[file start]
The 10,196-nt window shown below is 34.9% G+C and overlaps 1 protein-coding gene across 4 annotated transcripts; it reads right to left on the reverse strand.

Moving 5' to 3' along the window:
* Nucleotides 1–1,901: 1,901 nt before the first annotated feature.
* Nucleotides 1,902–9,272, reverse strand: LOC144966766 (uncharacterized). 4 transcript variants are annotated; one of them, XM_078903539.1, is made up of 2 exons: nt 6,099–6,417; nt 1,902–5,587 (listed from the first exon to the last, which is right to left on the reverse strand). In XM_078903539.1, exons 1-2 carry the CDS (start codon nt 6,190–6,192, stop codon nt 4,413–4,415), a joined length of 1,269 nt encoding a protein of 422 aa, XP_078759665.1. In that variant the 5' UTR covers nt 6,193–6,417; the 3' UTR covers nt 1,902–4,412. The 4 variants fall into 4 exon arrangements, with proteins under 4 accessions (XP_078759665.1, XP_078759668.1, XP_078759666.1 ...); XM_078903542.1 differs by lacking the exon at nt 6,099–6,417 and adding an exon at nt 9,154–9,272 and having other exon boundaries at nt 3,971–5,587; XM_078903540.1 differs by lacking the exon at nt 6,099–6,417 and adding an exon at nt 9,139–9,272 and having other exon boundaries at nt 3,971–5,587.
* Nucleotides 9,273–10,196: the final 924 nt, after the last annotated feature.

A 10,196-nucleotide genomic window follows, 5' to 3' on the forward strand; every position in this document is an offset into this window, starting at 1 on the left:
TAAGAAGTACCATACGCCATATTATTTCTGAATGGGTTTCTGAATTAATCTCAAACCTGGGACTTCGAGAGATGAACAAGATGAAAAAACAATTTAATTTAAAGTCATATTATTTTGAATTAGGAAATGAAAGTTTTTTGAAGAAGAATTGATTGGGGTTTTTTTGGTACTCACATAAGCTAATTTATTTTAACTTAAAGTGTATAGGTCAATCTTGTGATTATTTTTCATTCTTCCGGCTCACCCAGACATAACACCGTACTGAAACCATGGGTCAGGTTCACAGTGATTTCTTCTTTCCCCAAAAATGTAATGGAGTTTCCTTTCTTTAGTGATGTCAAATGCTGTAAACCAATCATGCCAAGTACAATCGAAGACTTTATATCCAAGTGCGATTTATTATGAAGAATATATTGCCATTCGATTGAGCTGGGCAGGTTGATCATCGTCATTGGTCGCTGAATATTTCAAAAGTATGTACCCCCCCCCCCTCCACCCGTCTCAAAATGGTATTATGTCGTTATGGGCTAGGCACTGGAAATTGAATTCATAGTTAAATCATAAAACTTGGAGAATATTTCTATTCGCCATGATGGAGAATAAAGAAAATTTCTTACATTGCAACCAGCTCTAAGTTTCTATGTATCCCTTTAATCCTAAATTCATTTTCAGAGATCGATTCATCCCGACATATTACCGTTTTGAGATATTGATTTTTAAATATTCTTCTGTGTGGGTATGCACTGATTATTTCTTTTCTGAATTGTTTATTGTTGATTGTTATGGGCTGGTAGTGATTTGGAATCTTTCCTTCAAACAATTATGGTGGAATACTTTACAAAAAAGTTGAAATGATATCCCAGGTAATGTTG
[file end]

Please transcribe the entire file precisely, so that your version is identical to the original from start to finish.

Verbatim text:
The 10,196-nt window shown below is 34.9% G+C and overlaps 1 protein-coding gene across 4 annotated transcripts; it reads right to left on the reverse strand.

Moving 5' to 3' along the window:
* Nucleotides 1–1,901: 1,901 nt before the first annotated feature.
* Nucleotides 1,902–9,272, reverse strand: LOC144966766 (uncharacterized). 4 transcript variants are annotated; one of them, XM_078903539.1, is made up of 2 exons: nt 6,099–6,417; nt 1,902–5,587 (listed from the first exon to the last, which is right to left on the reverse strand). In XM_078903539.1, exons 1-2 carry the CDS (start codon nt 6,190–6,192, stop codon nt 4,413–4,415), a joined length of 1,269 nt encoding a protein of 422 aa, XP_078759665.1. In that variant the 5' UTR covers nt 6,193–6,417; the 3' UTR covers nt 1,902–4,412. The 4 variants fall into 4 exon arrangements, with proteins under 4 accessions (XP_078759665.1, XP_078759668.1, XP_078759666.1 ...); XM_078903542.1 differs by lacking the exon at nt 6,099–6,417 and adding an exon at nt 9,154–9,272 and having other exon boundaries at nt 3,971–5,587; XM_078903540.1 differs by lacking the exon at nt 6,099–6,417 and adding an exon at nt 9,139–9,272 and having other exon boundaries at nt 3,971–5,587.
* Nucleotides 9,273–10,196: the final 924 nt, after the last annotated feature.

A 10,196-nucleotide genomic window follows, 5' to 3' on the forward strand; every position in this document is an offset into this window, starting at 1 on the left:
TAAGAAGTACCATACGCCATATTATTTCTGAATGGGTTTCTGAATTAATCTCAAACCTGGGACTTCGAGAGATGAACAAGATGAAAAAACAATTTAATTTAAAGTCATATTATTTTGAATTAGGAAATGAAAGTTTTTTGAAGAAGAATTGATTGGGGTTTTTTTGGTACTCACATAAGCTAATTTATTTTAACTTAAAGTGTATAGGTCAATCTTGTGATTATTTTTCATTCTTCCGGCTCACCCAGACATAACACCGTACTGAAACCATGGGTCAGGTTCACAGTGATTTCTTCTTTCCCCAAAAATGTAATGGAGTTTCCTTTCTTTAGTGATGTCAAATGCTGTAAACCAATCATGCCAAGTACAATCGAAGACTTTATATCCAAGTGCGATTTATTATGAAGAATATATTGCCATTCGATTGAGCTGGGCAGGTTGATCATCGTCATTGGTCGCTGAATATTTCAAAAGTATGTACCCCCCCCCCCTCCACCCGTCTCAAAATGGTATTATGTCGTTATGGGCTAGGCACTGGAAATTGAATTCATAGTTAAATCATAAAACTTGGAGAATATTTCTATTCGCCATGATGGAGAATAAAGAAAATTTCTTACATTGCAACCAGCTCTAAGTTTCTATGTATCCCTTTAATCCTAAATTCATTTTCAGAGATCGATTCATCCCGACATATTACCGTTTTGAGATATTGATTTTTAAATATTCTTCTGTGTGGGTATGCACTGATTATTTCTTTTCTGAATTGTTTATTGTTGATTGTTATGGGCTGGTAGTGATTTGGAATCTTTCCTTCAAACAATTATGGTGGAATACTTTACAAAAAAGTTGAAATGATATCCCAGGTAATGTTG